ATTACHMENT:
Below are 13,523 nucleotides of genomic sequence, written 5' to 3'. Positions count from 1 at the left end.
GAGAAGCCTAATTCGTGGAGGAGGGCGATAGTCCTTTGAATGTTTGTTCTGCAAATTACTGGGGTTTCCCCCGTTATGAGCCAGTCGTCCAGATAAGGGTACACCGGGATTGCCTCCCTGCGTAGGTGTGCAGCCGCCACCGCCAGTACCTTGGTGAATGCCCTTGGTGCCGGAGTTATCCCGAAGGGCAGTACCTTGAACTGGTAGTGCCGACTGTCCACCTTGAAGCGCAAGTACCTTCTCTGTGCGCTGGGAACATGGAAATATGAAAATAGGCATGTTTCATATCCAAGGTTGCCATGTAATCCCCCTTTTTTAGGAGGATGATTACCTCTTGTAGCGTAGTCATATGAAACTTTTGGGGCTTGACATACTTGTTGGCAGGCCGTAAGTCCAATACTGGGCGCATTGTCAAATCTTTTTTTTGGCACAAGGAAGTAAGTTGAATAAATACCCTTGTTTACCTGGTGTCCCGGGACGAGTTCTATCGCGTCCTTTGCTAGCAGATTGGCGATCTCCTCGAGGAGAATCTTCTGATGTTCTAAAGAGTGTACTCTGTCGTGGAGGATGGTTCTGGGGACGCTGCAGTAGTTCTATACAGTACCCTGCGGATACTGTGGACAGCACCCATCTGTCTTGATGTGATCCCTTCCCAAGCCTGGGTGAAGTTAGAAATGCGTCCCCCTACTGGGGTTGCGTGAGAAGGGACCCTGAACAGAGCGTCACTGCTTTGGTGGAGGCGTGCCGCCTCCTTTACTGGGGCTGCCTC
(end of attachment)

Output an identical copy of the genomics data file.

Below are 13,523 nucleotides of genomic sequence, written 5' to 3'. Positions count from 1 at the left end.
GAGAAGCCTAATTCGTGGAGGAGGGCGATAGTCCTTTGAATGTTTGTTCTGCAAATTACTGGGGTTTCCCCCGTTATGAGCCAGTCGTCCAGATAAGGGTACACCGGGATTGCCTCCCTGCGTAGGTGTGCAGCCGCCACCGCCAGTACCTTGGTGAATGCCCTTGGTGCCGGAGTTATCCCGAAGGGCAGTACCTTGAACTGGTAGTGCCGACTGTCCACCTTGAAGCGCAAGTACCTTCTCTGTGCGCTGGGAACATGGAAATATGAAAATAGGCATGTTTCATATCCAAGGTTGCCATGTAATCCCCCTTTTTTAGGAGGATGATTACCTCTTGTAGCGTAGTCATATGAAACTTTTGGGGCTTGACATACTTGTTGGCAGGCCGTAAGTCCAATACTGGGCGCATTGTCAAATCTTTTTTTTGGCACAAGGAAGTAAGTTGAATAAATACCCTTGTTTACCTGGTGTCCCGGGACGAGTTCTATCGCGTCCTTTGCTAGCAGATTGGCGATCTCCTCGAGGAGAATCTTCTGATGTTCTAAAGAGTGTACTCTGTCGTGGAGGATGGTTCTGGGGACGCTGCAGTAGTTCTATACAGTACCCTGCGGATACTGTGGACAGCACCCATCTGTCTTGATGTGATCCCTTCCCAAGCCTGGGTGAAGTTAGAAATGCGTCCCCCTACTGGGGTTGCGTGAGAAGGGACCCTGAACAGAGCGTCACTGCTTTGGTGGAGGCGTGCCGCCTCCTTTACTGGGGCTGCCTC